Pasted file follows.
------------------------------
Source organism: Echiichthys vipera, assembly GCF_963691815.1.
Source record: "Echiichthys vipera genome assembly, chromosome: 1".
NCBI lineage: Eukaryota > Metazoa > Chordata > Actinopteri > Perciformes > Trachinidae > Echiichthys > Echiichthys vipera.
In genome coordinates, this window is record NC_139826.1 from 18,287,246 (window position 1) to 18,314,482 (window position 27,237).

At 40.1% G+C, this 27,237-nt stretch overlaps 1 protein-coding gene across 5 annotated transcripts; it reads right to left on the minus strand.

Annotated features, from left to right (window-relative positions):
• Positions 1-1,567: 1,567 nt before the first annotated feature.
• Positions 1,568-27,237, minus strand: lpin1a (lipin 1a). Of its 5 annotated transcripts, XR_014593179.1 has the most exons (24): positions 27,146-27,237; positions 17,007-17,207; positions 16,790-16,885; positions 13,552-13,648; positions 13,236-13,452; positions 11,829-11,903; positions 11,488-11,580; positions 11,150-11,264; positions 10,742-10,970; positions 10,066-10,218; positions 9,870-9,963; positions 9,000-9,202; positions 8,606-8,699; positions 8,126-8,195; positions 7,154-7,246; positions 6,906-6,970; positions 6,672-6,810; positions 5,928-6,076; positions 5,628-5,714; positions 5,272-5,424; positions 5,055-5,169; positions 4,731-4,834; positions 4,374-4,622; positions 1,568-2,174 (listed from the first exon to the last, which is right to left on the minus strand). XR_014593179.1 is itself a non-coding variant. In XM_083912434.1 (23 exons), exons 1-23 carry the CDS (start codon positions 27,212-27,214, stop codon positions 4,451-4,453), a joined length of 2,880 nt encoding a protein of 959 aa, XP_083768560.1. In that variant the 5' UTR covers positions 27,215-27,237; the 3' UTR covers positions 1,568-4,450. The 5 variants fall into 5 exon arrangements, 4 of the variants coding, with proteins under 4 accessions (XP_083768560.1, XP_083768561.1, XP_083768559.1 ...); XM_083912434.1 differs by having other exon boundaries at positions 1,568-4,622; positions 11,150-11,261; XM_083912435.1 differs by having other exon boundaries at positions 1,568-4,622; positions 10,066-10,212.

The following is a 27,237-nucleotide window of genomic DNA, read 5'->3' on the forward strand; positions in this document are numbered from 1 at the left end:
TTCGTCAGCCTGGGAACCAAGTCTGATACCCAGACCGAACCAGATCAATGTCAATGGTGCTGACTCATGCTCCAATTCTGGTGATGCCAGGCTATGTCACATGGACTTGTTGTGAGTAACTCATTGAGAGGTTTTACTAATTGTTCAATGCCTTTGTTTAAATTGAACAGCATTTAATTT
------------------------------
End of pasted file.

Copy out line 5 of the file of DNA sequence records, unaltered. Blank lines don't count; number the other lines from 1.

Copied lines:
At 40.1% G+C, this 27,237-nt stretch overlaps 1 protein-coding gene across 5 annotated transcripts; it reads right to left on the minus strand.